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Securing Private Funds: How To Get & Use Other Peoples’ Money

Published on Monday - December 15, 2014

As a real estate investor, the more ways you can figure out how to close deals, the more success you will be privy to. Finding financing for your first few deals may have been as easy as walking to your local bank and filling out an application. However, the more deals you close, the harder this process gets. Even if you have had no trouble getting approved, you never know when private financing can come in handy. Accordingly, securing private funds is an essential process for investors of every level. Other peoples’ money is one of the few aspects that can help you realize more success than you ever thought imaginable.

Private money can be generalized as any individual or group that lends money with the hopes of getting a greater return in the future. Instead of earning 1% in a savings account, lenders have elected to put their money to work with an investor in the real estate market. These lenders could be a friend, family member or someone you know from your local network. If you have been in the business for some time, you have probably come across a private money investor. However, you may not have any need for them at the time. If that is the case, build a relationship anyways. You never know when you may need their help in the future.

Before you start looking and networking for private money lenders, you should have some idea of how they work. On a traditional loan, a bank will look at credit score, income and assets as a means to issue a loan approval. Private money typically doesn’t carry nearly the same level of scrutiny. Depending on your relationship with the lender, you may only need a credit score or even just a plan of how they will be repaid. Conversely, not having to jump through as many hoops will cost you. Hard money lenders and private money lenders are different in that a hard money lender will typically have a set fixed rate with interest and repayment. A private money lender will still have repayment, but they may want a percentage of the profits or a higher rate of return. Essentially, you are paying more for an expedited service.

Most lenders are mainly concerned with how they will get their money back. However, this is the case with any lender. Having said that, you need to come up with a business plan: what types of properties will you look for and what do you intend to do with them? Your strategy can include anything from buying and holding for five years or flipping with the hopes to get out in six months. Whatever it is, you need to have a firm, and realistic, exit strategy in place. You should always provide plenty of cushion to your estimates because it is always more difficult to go back for more money than have it and not use it. You need to strike a balance between giving away too much and knowing that using private money can help you get deals that you may not of otherwise had access to. They are the ones with the money and you are the one that needs it. As such, they can ask for what they want. It doesn’t mean you have to accept it. However, if you look at the big picture, oftentimes it makes sense to use the money and move on.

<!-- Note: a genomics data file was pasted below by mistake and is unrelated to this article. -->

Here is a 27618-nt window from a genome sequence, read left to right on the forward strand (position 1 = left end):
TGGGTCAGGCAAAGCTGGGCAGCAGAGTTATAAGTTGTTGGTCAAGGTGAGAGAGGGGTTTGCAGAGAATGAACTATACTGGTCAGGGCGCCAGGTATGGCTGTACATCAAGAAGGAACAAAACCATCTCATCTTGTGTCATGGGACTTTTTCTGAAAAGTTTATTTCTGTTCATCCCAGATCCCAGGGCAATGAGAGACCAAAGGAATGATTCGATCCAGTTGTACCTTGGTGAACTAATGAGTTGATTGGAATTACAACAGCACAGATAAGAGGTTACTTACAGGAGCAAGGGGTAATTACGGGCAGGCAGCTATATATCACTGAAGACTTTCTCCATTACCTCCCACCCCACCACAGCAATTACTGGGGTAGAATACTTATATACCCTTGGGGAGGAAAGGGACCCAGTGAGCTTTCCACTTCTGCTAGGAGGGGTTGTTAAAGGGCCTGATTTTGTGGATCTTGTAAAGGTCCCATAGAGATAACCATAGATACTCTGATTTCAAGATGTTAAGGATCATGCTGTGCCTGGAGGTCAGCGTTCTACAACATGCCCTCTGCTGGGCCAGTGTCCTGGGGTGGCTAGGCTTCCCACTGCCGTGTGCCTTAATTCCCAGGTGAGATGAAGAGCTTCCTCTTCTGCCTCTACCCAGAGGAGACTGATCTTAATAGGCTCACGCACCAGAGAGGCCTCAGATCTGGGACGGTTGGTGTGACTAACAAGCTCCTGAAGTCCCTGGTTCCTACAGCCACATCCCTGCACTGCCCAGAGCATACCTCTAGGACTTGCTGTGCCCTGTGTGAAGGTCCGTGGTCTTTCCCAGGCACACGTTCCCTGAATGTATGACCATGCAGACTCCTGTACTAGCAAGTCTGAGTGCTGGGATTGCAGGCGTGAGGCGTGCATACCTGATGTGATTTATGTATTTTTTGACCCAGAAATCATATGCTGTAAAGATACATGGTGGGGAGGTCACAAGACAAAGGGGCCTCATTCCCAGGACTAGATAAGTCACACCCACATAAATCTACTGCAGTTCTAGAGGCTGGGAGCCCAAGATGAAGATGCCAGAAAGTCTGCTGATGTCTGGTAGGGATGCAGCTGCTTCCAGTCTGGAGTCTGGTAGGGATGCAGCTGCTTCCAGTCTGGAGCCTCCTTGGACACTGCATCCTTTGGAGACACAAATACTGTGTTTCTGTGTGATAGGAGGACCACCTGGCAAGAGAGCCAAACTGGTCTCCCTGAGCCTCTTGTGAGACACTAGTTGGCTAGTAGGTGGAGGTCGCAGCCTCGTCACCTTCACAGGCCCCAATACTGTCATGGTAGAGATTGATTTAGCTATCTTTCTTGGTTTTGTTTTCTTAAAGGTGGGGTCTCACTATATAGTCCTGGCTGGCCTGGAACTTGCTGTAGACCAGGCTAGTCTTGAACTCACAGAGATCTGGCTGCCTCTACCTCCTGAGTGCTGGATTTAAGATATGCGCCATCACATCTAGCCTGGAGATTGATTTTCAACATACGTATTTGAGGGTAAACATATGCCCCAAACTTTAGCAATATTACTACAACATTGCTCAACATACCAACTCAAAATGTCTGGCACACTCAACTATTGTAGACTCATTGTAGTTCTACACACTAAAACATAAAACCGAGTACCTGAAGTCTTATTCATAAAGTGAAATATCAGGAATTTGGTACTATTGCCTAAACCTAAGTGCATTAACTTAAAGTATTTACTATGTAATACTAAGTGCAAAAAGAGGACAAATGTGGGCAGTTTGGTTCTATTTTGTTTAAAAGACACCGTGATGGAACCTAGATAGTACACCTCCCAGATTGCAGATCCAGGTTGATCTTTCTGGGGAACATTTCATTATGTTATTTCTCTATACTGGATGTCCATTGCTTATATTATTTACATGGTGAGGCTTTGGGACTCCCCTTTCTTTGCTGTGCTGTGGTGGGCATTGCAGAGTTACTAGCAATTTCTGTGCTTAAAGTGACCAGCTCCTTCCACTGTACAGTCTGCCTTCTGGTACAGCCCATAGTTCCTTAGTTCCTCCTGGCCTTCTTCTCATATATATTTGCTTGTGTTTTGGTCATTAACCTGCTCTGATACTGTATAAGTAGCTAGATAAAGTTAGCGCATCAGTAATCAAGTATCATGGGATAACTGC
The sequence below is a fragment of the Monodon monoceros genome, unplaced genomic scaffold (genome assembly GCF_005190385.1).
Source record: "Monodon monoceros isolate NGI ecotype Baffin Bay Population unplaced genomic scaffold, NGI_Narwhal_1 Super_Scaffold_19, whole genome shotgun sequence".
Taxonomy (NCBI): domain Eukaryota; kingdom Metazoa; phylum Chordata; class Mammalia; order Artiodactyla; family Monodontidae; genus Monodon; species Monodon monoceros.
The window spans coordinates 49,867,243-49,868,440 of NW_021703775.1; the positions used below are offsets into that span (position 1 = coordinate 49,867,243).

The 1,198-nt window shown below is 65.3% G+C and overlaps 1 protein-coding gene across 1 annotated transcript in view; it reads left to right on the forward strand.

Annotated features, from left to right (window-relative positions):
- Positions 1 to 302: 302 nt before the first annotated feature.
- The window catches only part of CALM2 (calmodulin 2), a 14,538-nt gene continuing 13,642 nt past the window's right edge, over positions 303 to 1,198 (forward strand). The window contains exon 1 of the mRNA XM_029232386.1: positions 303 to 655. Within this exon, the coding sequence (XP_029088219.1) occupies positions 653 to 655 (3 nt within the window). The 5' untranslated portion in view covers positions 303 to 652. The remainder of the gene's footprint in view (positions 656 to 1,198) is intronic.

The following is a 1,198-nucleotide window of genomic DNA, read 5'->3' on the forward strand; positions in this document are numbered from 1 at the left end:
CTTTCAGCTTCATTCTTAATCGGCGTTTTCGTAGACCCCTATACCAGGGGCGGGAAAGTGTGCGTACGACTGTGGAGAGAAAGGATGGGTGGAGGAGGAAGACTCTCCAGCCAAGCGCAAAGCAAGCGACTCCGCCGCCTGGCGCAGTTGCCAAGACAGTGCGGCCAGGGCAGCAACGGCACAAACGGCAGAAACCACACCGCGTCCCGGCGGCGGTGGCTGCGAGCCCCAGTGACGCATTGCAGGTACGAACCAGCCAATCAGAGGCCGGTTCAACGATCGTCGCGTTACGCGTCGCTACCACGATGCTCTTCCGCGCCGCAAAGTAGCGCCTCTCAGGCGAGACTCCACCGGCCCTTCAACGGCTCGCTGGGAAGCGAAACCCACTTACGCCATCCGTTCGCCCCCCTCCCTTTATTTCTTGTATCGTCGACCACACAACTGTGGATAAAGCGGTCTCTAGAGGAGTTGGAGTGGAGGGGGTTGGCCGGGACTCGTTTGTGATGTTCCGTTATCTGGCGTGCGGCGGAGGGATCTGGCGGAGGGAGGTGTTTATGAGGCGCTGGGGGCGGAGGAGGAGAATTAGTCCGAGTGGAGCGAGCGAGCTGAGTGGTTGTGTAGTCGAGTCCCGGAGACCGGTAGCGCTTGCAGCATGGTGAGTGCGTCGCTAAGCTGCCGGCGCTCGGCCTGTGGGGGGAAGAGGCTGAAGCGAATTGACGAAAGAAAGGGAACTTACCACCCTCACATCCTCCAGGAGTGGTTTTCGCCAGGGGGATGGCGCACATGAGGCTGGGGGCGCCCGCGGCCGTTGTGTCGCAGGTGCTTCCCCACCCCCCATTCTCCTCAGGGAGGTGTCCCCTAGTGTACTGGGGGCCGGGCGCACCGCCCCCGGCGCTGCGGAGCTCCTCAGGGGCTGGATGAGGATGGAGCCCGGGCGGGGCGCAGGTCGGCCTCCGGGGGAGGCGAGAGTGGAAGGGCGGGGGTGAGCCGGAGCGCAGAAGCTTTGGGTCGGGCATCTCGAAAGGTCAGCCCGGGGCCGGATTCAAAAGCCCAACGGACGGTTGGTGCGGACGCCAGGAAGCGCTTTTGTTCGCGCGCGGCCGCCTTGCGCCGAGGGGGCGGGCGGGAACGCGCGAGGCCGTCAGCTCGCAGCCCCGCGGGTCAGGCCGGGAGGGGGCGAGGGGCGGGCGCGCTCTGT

Using private money will give you opportunities and access to deals that traditional lender financing does not. A majority of short sales and foreclosures will go to buyers who make cash offers. Lenders have been burned by lender deals falling through and like the security that a quick, cash closing brings. The same can be said about dealing with buyers that are looking to get out of the property quickly. By having the access to cash, you can make offers on many properties that you otherwise would not have. Additionally, you will find that more of these offers are accepted.

Dealing with friends and family can be tricky once money is involved. It is imperative that you get any terms, rates, repayment schedules and expectations on the table before you agree to anything. If either side starts changing things after you get started, it will lead to a short and unproductive partnership. You also need to make it known what work is expected from each side. If your lender is strictly a money partner, you need to take care of everything else. You will also probably have to deal with weekly or daily phone calls looking for updates. A private money transaction is only successful if both parties end up happy in the end. This may require a little give and take on your end, but it is worth it.

There are more people willing and able to lend their money than you may realize. Start by sending an email or mailing a letter to your friends and family. You should get a couple of responses. If not, you can use your local network to find someone. Private money may not work for you on every deal, but it is a nice option to have when you need it.

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